Introduction to Stem Cells

If I had to describe an anomaly in two words, I would probably say “stem cells.” What are stem cells and why are they important? What role do stem cells play in regenerative medicine, and is it ethical to study them? 

Stem cells are a type of cell found in the human body that can differentiate into a variety of specialized cell types. If we are able to harness the regenerative power of multipotent stem cells by altering the genome of certain stem cells via novel gene-editing techniques, we can use these cells to perform advanced organ regeneration procedures. The development and incorporation of CRISPR-Cas9 in this precise editing of genetic material could significantly enhance the regenerative capabilities of these stem cells, opening new pathways for organ regeneration in future clinical settings. They can also be used in stem cell transplants to help with blood transfusions in leukemia cases. Therefore, we can explore the various uses of stem cells to further investigate and critique complex tissue engineering and regenerative medicine techniques that are being studied today. Ultimately, studying these cells on a more substantial level could revolutionize common medical practices and treatments. 

Stem cells are especially important due to their capacity for self-renewal and their ability to differentiate into different cell types. There are many different categories of stem cells, each of which follow a unique lineage and differentiation pathway. Three main groups of stem cells include induced pluripotent stem cells (IPSCs), embryonic stem cells (ESCs), and adult stem cells.

IPSCs and ESCs are both part of the overarching group of human pluripotent stem cells. IPSCs are derived from adult stem cells that have been genetically reprogrammed through forced gene expression into ESC-like cells. ESCs are derived from the inner cell mass of the blastocyst, which is a cluster of cells made by a fertilized egg that is rapidly dividing.

On the other hand, there exist different types of adult (somatic) stem cells, such as hematopoietic stem cells (blood stem cells), epithelial stem cells, neural stem cells, and many more that reside in terminally differentiated and specific tissue throughout your body. These adult stem cells are undifferentiated in nature but already committed to a specific lineage. Thus, they have the ability to renew themselves and replace the specific, damaged tissue type around them. However, there currently exists controversy in the studies of these cells, as some research suggests that they can only generate the cell types of the original differentiated tissue they live in, while other research suggests that these cells are more versatile in their regenerative capabilities. Which theory is accurate? That’s for future scientists to decipher.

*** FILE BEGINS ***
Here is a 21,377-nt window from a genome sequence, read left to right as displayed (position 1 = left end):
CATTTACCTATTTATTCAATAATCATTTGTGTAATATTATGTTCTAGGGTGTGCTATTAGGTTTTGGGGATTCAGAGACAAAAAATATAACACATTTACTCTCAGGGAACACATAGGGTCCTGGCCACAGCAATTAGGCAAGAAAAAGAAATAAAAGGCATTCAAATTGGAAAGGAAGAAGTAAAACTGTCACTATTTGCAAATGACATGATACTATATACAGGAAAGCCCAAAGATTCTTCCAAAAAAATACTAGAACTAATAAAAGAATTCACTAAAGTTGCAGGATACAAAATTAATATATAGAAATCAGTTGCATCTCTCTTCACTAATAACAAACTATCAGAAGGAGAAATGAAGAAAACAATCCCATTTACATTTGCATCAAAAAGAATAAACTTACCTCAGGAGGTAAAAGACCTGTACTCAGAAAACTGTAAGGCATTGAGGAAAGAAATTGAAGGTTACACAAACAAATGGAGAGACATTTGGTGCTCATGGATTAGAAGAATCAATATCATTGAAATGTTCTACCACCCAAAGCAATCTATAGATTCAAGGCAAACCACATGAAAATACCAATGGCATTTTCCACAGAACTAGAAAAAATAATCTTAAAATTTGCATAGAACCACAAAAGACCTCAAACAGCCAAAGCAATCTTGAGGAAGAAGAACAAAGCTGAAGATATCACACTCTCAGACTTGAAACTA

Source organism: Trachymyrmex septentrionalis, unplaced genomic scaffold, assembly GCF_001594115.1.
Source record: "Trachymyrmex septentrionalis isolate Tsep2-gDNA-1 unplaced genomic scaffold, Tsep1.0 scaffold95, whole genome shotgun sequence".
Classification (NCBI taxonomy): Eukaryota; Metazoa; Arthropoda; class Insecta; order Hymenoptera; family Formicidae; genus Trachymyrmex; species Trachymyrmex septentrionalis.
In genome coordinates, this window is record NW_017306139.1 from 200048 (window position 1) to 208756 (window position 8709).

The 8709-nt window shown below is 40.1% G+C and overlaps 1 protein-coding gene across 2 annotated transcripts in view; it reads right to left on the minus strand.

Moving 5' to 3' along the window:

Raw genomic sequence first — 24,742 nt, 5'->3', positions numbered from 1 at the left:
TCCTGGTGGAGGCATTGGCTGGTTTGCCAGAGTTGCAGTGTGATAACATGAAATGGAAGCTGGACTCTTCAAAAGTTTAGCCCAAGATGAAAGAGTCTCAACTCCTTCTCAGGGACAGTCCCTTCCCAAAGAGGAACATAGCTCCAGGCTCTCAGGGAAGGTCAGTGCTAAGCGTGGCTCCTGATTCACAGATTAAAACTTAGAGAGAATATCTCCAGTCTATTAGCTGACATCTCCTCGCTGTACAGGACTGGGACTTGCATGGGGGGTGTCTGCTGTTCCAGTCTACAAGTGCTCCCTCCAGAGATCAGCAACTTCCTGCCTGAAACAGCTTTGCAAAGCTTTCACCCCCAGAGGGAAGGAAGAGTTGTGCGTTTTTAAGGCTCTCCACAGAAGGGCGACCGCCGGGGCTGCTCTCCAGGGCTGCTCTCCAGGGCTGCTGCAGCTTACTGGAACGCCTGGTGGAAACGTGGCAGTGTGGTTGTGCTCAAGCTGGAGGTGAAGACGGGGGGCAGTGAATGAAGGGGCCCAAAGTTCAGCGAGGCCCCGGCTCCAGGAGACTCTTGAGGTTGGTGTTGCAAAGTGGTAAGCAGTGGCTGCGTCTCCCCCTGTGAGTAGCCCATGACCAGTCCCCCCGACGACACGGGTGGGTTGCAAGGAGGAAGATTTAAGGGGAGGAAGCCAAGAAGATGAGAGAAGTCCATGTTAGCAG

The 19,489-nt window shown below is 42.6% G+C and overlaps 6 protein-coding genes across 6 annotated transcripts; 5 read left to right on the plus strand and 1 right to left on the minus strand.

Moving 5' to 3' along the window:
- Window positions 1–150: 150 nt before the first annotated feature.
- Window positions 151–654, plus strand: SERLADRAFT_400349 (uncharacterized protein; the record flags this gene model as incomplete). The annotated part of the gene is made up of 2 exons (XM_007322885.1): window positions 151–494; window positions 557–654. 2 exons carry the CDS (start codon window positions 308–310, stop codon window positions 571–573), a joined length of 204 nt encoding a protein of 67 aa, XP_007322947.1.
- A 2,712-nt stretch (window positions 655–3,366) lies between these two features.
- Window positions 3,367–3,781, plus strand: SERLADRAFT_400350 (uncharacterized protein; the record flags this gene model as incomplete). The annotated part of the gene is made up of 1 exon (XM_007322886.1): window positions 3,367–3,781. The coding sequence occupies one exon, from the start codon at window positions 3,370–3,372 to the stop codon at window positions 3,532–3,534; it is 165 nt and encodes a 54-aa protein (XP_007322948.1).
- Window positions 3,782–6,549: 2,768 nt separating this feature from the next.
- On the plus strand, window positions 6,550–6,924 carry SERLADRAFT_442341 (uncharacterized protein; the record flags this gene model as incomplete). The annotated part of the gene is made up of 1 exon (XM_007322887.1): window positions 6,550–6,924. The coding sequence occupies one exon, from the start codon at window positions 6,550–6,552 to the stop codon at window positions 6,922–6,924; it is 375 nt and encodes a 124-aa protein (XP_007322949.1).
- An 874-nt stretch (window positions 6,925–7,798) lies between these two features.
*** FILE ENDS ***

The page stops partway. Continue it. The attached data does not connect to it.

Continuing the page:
With this deciphering comes a series of ethical concerns related to the study of embryonic stem cells. Following recent legal discussions on abortion regarding when exactly human life begins are disagreements between if the human embryo should be considered alive when studied in something like a petri dish. In research on human ESCs, human embryos must often be destroyed to be studied, which leads to great political controversy—some believe this research should not be legal, while others deem it necessary for the future of regenerative medicine. 

Ultimately, stem cells have the potential to be the future of regenerative medicine, but they require more studies to fully illuminate the molecular mechanisms that govern regenerative differentiation. The question of whether these studies will be legally permitted now lies in the hands of policy makers nationwide.


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Image References

Cover Image: J Cardiovasc Nurs. Author manuscript; available in PMC 2014 Jul 21.